As we mentioned above, “keto flu” Harvard Health Publishing School: What is keto flu? is a common side effect of going on a vegan ketogenic diet. Keto flu symptoms can include fatigue, headaches, nausea, and constipation—and they can be tough to deal with.
6. Risk of eating disorders
Restrictive diets like the vegan ketogenic diet comes with an increased risk of developing an eating disorder such as anorexia or bulimia nervosa.
If you have any history of disordered eating, it’s important to speak with a doctor before starting any type of restrictive diet plan—vegan keto or otherwise.
Tips to limit carbs on a vegan keto diet
Vegan diets are inherently rich in carbs since they eliminate all fat and protein-rich animal-based foods. As a result, vegans following a keto diet must be especially diligent about limiting their carb intake.
Here are some tips for following a low-carb vegan diet:
- Replace your carbs with vegan proteins like tofu, tempeh, and seitan.
- Fill up on low-carb vegetables like lettuce, cucumbers, mushrooms, and broccoli.
- Focus on replacing your carbs with healthy vegan fats. Snack on nuts and seeds. Add avocados and nut butters like peanut or almond butter to your diet. Incorporate healthy oils like avocado oil, coconut oil, and olive oil into your meals.
- Sugars are a form of complex carbs that interfere with ketosis. Use vegan-friendly keto sweeteners like stevia and monk fruit to keep your overall carbohydrate intake low.
- Make your own vegan keto snacks and meals made with healthy fats and proteins.
Supplements for vegans on a keto diet
It can be hard to get all the nutrients you need on a diet as restrictive as this. That’s where supplements come in. People on a vegan keto diet must consider taking the following vegan supplements:
- Vitamin B12
- Vitamin D
- Omega-3 Fatty Acids
- Fiber supplements
Consult with your personal dietician to understand your nutritional requirements before consuming any supplements.
Precautions for vegans on a keto diet
If you’re thinking of following a vegan keto diet, there are a few things you should keep in mind:
1. Make sure you’re getting enough calories
Despite the fact that a vegan keto diet can help you lose weight, make sure you’re still getting enough calories to support your body’s needs. Do not deprive your body beyond a point.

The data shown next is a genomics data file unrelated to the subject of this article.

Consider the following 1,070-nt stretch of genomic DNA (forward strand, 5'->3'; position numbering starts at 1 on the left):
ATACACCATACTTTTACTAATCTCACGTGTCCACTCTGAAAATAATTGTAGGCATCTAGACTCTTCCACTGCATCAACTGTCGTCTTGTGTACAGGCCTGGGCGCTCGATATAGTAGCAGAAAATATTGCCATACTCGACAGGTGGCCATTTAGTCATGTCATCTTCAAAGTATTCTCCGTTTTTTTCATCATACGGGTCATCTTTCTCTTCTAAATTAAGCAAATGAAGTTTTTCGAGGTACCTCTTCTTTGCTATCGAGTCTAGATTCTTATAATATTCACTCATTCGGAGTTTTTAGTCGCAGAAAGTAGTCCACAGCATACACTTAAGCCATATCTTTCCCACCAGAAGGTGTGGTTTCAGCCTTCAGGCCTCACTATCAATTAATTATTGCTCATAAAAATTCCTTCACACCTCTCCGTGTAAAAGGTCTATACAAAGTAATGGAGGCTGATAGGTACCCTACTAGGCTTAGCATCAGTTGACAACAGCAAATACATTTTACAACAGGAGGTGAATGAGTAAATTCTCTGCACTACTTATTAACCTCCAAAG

2. Get enough fat
Ketogenic diets are generally high in fat. So it is easy to end up loading up on unhealthy, saturated fats. This risk extends to the vegan keto diets as well.
Make sure you’re getting enough of the right kinds of fat, such as omega-3 fatty acids. Ensure that they come from healthy but vegan sources.
3. Get enough protein
A vegan keto diet requires relatively high protein consumption. By contrast, vegan diets are not as protein-centric. Before you combine both these diets, make sure you have an extensive vegan food list ready at hand. You will need to put some extra effort into choosing vegan protein-rich foods that can provide you with enough protein.
4. Eat more fortified foods
People who choose to combine vegan and ketogenic diets have to be more mindful about getting enough micronutrients like vitamins and minerals. This is because both vegan and ketogenic diets cut out large food groups.
To make sure you’re getting enough of the key nutrients, consider eating more fortified foods, taking supplements, or both.
5. Avoid processed foods
As with any healthy diet, avoid processed foods on a vegan keto diet. Stick to healthy, whole foods to reap the benefits of this diet.
6. Consultation and guidance
It’s important to speak with your personal dietitian or doctor before starting any type of restrictive diet plan—vegan keto or otherwise.
7-day vegan keto diet plan
A vegan keto diet can be challenging to maintain because it requires a careful balance of nutrients. This 7-day vegan keto diet plan will help you get started:
|Monday||Berry smoothie and baked oats||Grilled portobello mushrooms and spicy southwest salad||Celery sticks with almond butter||Veggie burger with avocado|
|Tuesday||Chickpea flour pancakes and full-fat coconut milk coffee||Kale soup and veggie lettuce wrap||Sliced cucumber in balsamic vinegar||Acorn squash with vegan chili|
|Wednesday||Vegan waffles with a kale smoothie||Garden salad with grilled tofu||Mixed berries with chia seeds and lemon juice||Vegan tamales|
|Thursday||Overnight oats with mixed nuts||Tomato Basil soup and zucchini noodles with pesto||Carrot sticks guacamole||Cauliflower rice bowl|
|Friday||Vegan chickpea omelet||Spaghetti squash with marinara sauce||Green bell pepper hummus||Spaghetti squash with vegan meatballs|
|Saturday||Chia pudding with almond milk||Cauliflower crust pizza||Kale chips||Vegan paella|
|Sunday||Multigrain bread peanut butter sandwiches||Baked sweet potato with grilled veggies||Cherry tomatoes with lemon and basil dressing||Pad thai with peanut sauce|
The vegan keto diet focuses on unprocessed, whole plant-based foods high in proteins and fats and low in carbs. It provides some benefits to heart health, such as rapid weight loss and a reduction in body fat.
However, some nutrient needs may not be met by this diet alone. Supplements might be necessary to ensure adequate vitamin and mineral intake. These include iron, calcium, iodine, and vitamins B12 and D.
Due to the restrictive nature of this diet, people who wish to try it should speak to their personal dieticians or nutritionists before making any dietary changes.
|↑1||Vegan Society: The foundations of ethical veganism|
|↑2||Cleveland Clinic: Ketosis|
|↑3||PubMed: Effect of a 6-month vegan low-carbohydrate (‘Eco-Atkins’) diet on cardiovascular risk factors and body weight in hyperlipidaemic adults: a randomised controlled trial|
|↑4||Harvard Health Publishing School: Ketogenic diet: Is the ultimate low-carb diet good for you?|
|↑5||Mayo Clinic: Getting past a weight-loss plateau|
|↑6||Harvard Health Publishing School: What is keto flu?|